Baseball needs Jesse Jackson's moral coaching


April 03, 1993|By DAN RODRICKS

Major league baseball is getting a kick in the pants. So what if it comes from Jesse Jackson?

Since he announced that he and his supporters will demonstrate outside Oriole Park Monday to protest what they consider discriminatory policies in major league baseball, I have heard several people, all of them white, dismiss Jackson as a misguided, media-hungry egomaniac who has lost his appeal even among the blacks he claims to lead. They are annoyed that Jackson will spoil opening day by launching his campaign Monday in Baltimore, and they seem to regard the whole thing the way they would regard a forecast of rain.

But Jesse Jackson and the issue he presents are more than just a passing storm cloud. He has a lot to say. He makes people think. He inspires. He angers. That's what he does.

One day last year, after having heard Jackson deliver a sermon at a West Baltimore church, I was visiting a friend in Catonsville. Jackson's speech was the best of the six or so I'd heard him deliver. It was blessedly low on rhymes, but high on reason, intelligent concern and eloquence. When I started to tell my friend about all this, he cut me off.

"Wait a minute," this pal-of-mine said. "You like Jesse Jackson? He's a racist, isn't he?"


"Yeah," he said. "He thinks blacks are superior to whites."

I had heard other friends knock Jackson but, when they did, they always raised the shameful "Hymietown" episode of the 1980s.

Still, I had never heard Jackson claim superiority over the white race generally, though he has, of course, devoted his career almost exclusively to the interests of blacks. A lot of people see men who crusade for minorities as heroes. Others see them as being anti-white, the fear being that when one group rises the other inevitably falls.

Anyway, the sermon Jackson delivered that Sunday was about people in need, a great number of whom happen to be black, especially in inner-city Baltimore. But what Jackson said could have applied to any race.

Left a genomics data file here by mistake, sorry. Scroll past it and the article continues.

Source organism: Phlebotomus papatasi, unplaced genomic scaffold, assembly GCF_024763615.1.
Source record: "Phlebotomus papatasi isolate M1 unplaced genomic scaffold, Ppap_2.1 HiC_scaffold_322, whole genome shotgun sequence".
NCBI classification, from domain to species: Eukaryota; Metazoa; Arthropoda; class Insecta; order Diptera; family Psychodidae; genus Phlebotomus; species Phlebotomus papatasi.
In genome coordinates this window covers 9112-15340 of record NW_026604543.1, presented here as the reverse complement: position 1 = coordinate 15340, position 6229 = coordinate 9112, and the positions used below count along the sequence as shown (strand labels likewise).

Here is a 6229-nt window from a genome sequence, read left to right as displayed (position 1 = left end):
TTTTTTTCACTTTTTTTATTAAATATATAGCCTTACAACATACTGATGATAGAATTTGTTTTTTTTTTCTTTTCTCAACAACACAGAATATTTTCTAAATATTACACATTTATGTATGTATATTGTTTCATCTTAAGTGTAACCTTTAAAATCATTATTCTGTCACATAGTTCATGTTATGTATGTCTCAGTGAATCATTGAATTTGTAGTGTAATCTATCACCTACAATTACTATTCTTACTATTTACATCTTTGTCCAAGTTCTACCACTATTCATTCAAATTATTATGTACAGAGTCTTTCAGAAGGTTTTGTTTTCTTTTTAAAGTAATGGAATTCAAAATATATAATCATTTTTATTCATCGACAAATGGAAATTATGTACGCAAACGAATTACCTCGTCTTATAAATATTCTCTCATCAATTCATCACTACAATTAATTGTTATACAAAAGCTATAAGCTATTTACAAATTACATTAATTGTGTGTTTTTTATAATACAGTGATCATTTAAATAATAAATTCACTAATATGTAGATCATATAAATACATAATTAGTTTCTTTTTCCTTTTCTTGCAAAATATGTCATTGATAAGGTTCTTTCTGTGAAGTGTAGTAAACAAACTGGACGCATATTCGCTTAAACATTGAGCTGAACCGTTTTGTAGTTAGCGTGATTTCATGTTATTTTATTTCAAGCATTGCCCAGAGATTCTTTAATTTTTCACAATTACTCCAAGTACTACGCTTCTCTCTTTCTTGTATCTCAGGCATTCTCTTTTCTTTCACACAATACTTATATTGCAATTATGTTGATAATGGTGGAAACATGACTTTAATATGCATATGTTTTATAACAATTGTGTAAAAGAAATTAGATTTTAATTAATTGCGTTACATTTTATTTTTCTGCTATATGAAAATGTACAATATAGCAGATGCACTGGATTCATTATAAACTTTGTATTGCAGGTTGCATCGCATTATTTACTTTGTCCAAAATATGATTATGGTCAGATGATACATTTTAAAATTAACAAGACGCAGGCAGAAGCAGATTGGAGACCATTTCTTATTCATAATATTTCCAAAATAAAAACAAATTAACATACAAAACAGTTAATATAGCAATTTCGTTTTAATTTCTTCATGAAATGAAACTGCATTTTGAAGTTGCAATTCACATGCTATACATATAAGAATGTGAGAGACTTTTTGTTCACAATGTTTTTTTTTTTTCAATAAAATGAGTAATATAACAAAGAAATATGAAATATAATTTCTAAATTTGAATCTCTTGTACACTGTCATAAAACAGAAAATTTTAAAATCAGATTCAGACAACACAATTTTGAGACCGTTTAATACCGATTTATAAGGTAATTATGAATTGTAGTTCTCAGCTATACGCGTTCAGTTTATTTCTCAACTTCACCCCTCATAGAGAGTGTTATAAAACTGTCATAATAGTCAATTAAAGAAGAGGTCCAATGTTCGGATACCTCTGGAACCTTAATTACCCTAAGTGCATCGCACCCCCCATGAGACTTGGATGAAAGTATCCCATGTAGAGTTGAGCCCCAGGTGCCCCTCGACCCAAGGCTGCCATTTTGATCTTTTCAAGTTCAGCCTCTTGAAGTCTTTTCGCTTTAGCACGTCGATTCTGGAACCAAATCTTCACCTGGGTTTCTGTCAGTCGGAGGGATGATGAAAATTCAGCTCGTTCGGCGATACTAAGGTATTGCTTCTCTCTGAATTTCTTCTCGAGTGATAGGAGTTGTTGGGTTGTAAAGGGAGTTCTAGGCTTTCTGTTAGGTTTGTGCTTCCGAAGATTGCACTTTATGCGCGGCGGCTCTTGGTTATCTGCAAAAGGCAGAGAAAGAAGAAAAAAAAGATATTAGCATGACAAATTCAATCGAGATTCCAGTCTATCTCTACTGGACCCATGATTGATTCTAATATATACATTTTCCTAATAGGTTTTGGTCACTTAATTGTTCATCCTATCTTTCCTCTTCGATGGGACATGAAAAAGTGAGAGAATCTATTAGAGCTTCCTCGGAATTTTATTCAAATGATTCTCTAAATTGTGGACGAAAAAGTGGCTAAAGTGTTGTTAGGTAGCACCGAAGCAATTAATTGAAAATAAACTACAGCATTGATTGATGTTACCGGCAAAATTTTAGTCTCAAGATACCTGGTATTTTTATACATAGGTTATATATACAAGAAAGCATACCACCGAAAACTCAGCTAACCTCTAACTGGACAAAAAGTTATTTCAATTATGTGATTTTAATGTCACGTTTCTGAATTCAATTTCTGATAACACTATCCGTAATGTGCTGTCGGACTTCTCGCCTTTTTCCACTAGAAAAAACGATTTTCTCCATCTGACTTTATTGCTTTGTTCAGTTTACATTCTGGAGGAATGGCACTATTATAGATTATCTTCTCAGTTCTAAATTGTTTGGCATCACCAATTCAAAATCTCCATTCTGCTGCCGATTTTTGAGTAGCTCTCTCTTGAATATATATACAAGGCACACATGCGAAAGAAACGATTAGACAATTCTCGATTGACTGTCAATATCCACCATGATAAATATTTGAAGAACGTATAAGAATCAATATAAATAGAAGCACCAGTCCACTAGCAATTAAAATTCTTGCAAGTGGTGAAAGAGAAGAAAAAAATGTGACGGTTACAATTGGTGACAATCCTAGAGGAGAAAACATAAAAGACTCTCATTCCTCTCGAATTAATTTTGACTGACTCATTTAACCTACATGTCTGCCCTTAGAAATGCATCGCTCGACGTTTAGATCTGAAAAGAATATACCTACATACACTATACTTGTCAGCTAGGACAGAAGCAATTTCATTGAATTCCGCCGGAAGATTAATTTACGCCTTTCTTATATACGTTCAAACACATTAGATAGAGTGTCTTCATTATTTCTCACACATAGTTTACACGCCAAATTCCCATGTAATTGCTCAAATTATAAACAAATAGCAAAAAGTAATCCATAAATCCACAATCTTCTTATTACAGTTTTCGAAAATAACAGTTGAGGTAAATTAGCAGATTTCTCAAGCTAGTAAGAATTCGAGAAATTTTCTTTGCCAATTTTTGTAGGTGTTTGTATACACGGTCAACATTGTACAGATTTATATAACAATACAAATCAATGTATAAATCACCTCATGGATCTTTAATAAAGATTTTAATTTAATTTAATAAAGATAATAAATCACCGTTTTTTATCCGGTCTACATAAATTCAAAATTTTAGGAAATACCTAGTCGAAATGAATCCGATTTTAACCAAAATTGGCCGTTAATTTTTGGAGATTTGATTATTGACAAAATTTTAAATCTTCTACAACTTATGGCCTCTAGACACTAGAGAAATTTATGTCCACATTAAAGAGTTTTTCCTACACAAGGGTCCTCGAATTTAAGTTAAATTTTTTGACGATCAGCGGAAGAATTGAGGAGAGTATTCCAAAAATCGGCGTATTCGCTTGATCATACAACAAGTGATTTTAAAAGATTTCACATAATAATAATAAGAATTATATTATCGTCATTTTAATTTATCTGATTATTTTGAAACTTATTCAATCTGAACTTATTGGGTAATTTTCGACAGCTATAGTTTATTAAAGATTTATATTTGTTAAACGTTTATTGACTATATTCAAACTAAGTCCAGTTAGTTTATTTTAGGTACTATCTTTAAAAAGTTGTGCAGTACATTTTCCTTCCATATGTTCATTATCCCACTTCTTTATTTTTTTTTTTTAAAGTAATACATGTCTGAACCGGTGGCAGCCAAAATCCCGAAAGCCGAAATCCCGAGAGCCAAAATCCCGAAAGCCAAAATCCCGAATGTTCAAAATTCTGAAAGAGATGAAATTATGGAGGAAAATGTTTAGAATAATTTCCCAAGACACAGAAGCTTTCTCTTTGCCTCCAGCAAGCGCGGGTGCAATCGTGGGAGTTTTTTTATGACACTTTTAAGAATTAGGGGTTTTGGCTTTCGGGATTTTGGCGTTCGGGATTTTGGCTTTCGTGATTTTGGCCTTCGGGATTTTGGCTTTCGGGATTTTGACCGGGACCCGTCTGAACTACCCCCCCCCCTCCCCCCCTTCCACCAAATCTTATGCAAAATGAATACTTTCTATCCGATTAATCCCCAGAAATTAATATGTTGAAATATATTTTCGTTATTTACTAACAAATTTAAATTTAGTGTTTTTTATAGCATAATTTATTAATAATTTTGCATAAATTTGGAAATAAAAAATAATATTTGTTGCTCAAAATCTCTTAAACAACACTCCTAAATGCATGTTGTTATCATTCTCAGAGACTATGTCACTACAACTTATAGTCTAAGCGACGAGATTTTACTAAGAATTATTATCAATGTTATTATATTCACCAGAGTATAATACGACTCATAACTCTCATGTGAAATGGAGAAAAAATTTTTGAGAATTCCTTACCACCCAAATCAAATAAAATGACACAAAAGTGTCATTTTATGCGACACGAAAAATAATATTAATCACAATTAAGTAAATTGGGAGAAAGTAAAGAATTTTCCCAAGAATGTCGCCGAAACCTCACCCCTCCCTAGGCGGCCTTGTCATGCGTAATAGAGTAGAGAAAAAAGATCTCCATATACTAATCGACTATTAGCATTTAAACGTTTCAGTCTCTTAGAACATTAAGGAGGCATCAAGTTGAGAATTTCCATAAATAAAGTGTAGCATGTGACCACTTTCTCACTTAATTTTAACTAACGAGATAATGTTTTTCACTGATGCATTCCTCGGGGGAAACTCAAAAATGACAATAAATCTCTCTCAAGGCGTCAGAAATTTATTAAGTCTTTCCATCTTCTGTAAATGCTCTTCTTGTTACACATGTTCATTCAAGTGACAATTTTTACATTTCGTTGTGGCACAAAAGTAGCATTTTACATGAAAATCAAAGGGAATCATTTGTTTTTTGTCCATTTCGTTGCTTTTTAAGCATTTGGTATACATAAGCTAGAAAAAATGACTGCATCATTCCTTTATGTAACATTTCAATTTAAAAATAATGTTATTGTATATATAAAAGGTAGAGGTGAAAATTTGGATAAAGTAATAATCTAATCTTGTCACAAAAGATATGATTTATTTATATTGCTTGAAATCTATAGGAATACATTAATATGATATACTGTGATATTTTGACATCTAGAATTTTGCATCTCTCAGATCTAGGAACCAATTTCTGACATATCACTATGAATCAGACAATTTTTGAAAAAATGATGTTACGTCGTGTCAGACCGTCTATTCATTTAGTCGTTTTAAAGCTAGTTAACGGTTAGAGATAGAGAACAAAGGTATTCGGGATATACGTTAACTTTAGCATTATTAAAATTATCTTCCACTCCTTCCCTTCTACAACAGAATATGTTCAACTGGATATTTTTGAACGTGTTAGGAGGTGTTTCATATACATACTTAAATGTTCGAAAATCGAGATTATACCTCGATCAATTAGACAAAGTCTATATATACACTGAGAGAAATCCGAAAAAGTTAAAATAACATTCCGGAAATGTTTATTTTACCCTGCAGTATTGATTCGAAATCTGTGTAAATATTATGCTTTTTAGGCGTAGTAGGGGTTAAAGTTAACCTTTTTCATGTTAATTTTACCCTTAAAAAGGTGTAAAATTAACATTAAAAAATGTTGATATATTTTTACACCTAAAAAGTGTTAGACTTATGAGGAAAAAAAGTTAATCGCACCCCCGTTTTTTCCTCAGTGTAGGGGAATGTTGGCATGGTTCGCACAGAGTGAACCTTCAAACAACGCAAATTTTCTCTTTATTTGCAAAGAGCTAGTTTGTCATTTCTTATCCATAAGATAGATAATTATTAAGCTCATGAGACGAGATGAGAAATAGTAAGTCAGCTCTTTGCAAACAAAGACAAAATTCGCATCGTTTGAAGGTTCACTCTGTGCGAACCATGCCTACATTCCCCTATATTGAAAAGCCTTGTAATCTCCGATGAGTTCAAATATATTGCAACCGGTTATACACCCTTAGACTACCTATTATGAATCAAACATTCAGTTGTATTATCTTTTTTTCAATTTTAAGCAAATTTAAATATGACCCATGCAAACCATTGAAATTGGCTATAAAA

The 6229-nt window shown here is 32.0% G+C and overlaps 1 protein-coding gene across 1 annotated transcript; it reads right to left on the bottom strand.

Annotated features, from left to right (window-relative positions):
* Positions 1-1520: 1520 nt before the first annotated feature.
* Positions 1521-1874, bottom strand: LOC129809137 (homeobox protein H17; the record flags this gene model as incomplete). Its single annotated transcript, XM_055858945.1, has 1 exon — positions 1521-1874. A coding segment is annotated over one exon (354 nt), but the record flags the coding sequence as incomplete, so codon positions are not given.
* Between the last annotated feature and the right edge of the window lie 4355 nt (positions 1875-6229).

He talked about the way our society "wastes human capital." He talked about abused children, the homeless, the illiterate, teen-age boys in trouble, teen-age girls with babies. His sermon was about priorities, or the lack of them. "Why," he asked, "do so many young men consider jail a step up? Once in jail, they are no longer homeless. They have doctors in jail. They have libraries in jail. They have organized recreation in jail. They have everything in jail they should have had out here!"

He spoke of economic disparity, particularly as it affects the education of children.

"Last year, not one child from New Haven went to Yale," Jackson said. He mentioned a prison where the annual per-inmate cost was $36,000. "We spend twice more a year to go to jail than to go to Yale.


From 1B

We got to change our course!"

He sounded like Bill Clinton. So I was perplexed by my friend's view of Jackson as a racist. Pal-o-mine had, best I know, voted for Clinton.

For some people, Jackson is simply a professional troublemaker and a publicity hound.

No doubt he's a grandstander. Jackson is as upset about not being president as Sam Nunn or Ross Perot is. He sometimes trivializes and parodies himself (with the rhyming rhetoric and sound-bite potshots). But Jackson is far from irrelevant. He still rings bells among black Americans, as well as among many whites who appreciate the disparities and problems Jackson so frequently talks about.

He says things some people want to hear.

He says things even more people don't want to hear.

Now he's knocking at the gates of baseball.

Let's drop Jackson right here.

Consider the point he's raised -- especially in terms of its symbolism.

I'm with those who think baseball is something sacred. It's one of our last escapes from real life. It's where you go to get away from all the crud of modern society. When Mussina is pitching, or Devereaux is batting, I don't want to contemplate race in America.

But, think about it. When Jackie Robinson came into baseball and the color line was broken, the year was 1947. That act put major league baseball in the vanguard of civil rights progress -- whether it wanted to be there or not. The symbolism was stunning. The whole world was watching. However reluctantly, baseball sent a profound message to the rest of American society.

As more and more black athletes followed Robinson onto the field, someone somewhere probably said: "Next thing you know, they'll want to work in the front office."

That, it turned out, would be another generation's business. Here we are.

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